Silk Road Founder Agrees to Use Seized Bitcoin Worth $3Bn to Clear off $183m debt to US government
According to a court filing first reported by Wired media outlets, about $3 billion worth of seized Bitcoin in connection to an unnamed Silk Road hacker will be used to absolve Ross Ulbricht of his $183 million debt to the US government.
Ulbricht is the founder of the now-defunct online illegal drug marketplace ‘the Silk Road,’ which used Bitcoin to facilitate the sale of several illegal items like drugs, weapons, and other illegal items.
The Silk Road marketplace is commonly recognized as the first dark web marketplace, which started its operations in 2011. In 2014, the FBI seized the marketplace and arrested its founder Ross William Ulbricht (a.k.a. Dread Pirate Roberts). But before the FBI shut down the site in 2015, the marketplace was hacked by someone who made off with 69,370 BTC.
After the site was shuttered down in 2015, the authorities convicted Ulbricht for a range of crimes, including computer hacking and sentenced him to life in prison without parole. As a result, Ulbricht was ordered to pay $183 million in restitution related to Silk Road’s total sales.
In November 2020, the government seized the hacker’s 69,370 BTC. In 2021, the Justice Department made a deal with Ulbricht which saw him forfeit any claim he might have to the funds. In exchange, the department will use the recovered Bitcoins to pay his restitution when the cryptocurrency is auctioned. Currently, there is no set date on when the auction for the seized Bitcoin will take place.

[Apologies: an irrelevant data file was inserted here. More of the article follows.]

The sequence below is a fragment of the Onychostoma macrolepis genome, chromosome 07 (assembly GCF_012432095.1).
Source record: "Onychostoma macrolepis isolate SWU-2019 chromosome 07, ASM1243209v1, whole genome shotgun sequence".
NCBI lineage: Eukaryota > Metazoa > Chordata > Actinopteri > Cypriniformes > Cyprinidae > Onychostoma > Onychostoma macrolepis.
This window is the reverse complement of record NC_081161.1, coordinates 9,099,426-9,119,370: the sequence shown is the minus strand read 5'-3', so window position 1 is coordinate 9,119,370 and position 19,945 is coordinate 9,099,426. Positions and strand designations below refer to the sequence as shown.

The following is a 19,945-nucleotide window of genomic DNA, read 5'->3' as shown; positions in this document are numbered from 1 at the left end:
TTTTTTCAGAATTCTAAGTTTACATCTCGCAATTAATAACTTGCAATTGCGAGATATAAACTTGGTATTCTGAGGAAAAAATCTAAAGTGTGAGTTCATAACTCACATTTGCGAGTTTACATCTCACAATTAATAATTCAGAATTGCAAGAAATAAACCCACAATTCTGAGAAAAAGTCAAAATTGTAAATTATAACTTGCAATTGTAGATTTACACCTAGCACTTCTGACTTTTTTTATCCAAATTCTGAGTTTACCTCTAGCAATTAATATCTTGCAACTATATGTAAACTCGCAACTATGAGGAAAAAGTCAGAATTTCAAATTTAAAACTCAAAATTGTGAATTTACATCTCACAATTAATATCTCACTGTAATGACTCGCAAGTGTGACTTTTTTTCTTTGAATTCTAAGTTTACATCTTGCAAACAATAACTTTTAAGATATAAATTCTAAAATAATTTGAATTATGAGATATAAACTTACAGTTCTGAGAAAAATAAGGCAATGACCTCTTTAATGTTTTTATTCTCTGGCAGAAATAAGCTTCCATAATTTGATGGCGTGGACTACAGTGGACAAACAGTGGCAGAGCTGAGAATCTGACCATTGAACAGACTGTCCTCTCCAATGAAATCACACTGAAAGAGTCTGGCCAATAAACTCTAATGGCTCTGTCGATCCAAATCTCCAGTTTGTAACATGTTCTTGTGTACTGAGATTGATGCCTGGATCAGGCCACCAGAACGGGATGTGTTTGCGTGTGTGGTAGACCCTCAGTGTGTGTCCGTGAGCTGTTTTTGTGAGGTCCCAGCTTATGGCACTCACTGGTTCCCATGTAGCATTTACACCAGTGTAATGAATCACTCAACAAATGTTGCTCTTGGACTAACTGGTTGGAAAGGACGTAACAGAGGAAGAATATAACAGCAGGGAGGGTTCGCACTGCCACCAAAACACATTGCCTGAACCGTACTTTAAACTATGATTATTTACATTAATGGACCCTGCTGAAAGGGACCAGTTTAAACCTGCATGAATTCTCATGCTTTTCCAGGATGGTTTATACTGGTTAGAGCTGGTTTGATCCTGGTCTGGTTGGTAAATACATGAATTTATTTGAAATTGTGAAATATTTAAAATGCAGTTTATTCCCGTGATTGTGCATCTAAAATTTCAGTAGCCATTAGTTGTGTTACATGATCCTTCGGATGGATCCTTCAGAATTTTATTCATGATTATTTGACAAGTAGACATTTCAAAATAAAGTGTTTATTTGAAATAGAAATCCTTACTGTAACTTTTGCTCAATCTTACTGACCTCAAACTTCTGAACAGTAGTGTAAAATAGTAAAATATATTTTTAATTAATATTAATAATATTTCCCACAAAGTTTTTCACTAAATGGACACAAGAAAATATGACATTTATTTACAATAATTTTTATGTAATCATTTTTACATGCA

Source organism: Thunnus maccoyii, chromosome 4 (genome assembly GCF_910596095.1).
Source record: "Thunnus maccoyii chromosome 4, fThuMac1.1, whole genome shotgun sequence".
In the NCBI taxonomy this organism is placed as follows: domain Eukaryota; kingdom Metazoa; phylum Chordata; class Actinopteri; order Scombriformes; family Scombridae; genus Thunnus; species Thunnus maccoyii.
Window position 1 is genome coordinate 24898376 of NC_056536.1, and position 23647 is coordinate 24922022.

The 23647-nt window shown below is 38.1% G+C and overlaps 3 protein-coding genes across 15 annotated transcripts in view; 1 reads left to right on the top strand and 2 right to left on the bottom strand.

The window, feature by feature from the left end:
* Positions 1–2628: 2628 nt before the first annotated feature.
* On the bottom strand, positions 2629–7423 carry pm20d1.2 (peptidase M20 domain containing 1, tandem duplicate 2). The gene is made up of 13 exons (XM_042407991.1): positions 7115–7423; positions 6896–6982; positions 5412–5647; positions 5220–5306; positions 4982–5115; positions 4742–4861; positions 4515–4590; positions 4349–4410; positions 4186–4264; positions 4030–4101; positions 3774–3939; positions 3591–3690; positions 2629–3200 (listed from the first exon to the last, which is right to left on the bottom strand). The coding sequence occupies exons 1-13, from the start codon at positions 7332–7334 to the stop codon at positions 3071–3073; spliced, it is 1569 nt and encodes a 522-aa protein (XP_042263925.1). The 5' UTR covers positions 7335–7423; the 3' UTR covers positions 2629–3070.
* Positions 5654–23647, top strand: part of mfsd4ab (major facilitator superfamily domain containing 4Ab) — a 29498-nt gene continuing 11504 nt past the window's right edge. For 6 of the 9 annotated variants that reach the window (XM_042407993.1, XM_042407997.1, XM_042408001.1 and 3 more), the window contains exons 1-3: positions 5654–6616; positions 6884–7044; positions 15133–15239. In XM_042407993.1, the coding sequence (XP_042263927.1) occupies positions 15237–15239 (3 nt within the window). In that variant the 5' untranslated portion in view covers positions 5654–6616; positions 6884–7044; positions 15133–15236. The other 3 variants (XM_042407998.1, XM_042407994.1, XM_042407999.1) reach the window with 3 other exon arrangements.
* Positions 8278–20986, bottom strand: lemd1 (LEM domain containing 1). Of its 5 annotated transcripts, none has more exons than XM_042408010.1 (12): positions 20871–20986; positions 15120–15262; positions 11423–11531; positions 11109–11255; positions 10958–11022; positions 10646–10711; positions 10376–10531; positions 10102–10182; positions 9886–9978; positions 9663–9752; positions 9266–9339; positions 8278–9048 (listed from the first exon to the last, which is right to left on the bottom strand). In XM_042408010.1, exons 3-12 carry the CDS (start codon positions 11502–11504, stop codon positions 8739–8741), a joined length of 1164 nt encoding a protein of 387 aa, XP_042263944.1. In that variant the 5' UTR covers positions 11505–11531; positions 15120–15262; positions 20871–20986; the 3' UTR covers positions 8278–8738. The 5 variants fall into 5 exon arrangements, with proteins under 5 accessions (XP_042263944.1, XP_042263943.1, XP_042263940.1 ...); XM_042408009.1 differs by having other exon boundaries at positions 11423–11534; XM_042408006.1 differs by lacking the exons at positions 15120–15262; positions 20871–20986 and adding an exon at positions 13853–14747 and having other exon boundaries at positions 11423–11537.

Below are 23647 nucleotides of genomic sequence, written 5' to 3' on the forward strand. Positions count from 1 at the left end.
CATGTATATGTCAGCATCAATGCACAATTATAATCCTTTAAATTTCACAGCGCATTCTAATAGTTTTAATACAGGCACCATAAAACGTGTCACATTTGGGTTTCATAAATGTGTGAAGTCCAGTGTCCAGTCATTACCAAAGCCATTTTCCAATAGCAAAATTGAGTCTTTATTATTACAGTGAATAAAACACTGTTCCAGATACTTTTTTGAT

Silk Road’s Moral Complexity
Silk Road was known as the place to go to broker murder-for-hire, child pornography, illegal drugs, and malware – such as keyloggers, password stealers, and remote access tools. The marketplace used Bitcoin as its currency and Tor for anonymity.
Silk Road had more than 100,000 buyers and was able to launder hundreds of millions of dollars derived from illicit transactions. At the time of its takedown, Silk Road had almost 13,000 listings for controlled substances and many more listings offering illegal services, such as murder for hire, computer hacking and others, which translated into commissions of 600,000 Bitcoin and sales of 9.5 million Bitcoin.
Although Silk Road used blockchain to obscure the money trail and discourage tracking, the US government authorities used a third-party Bitcoin attribution firm and were eventually able to trace the allegedly stolen funds to Bitcoin addresses owned by hackers.
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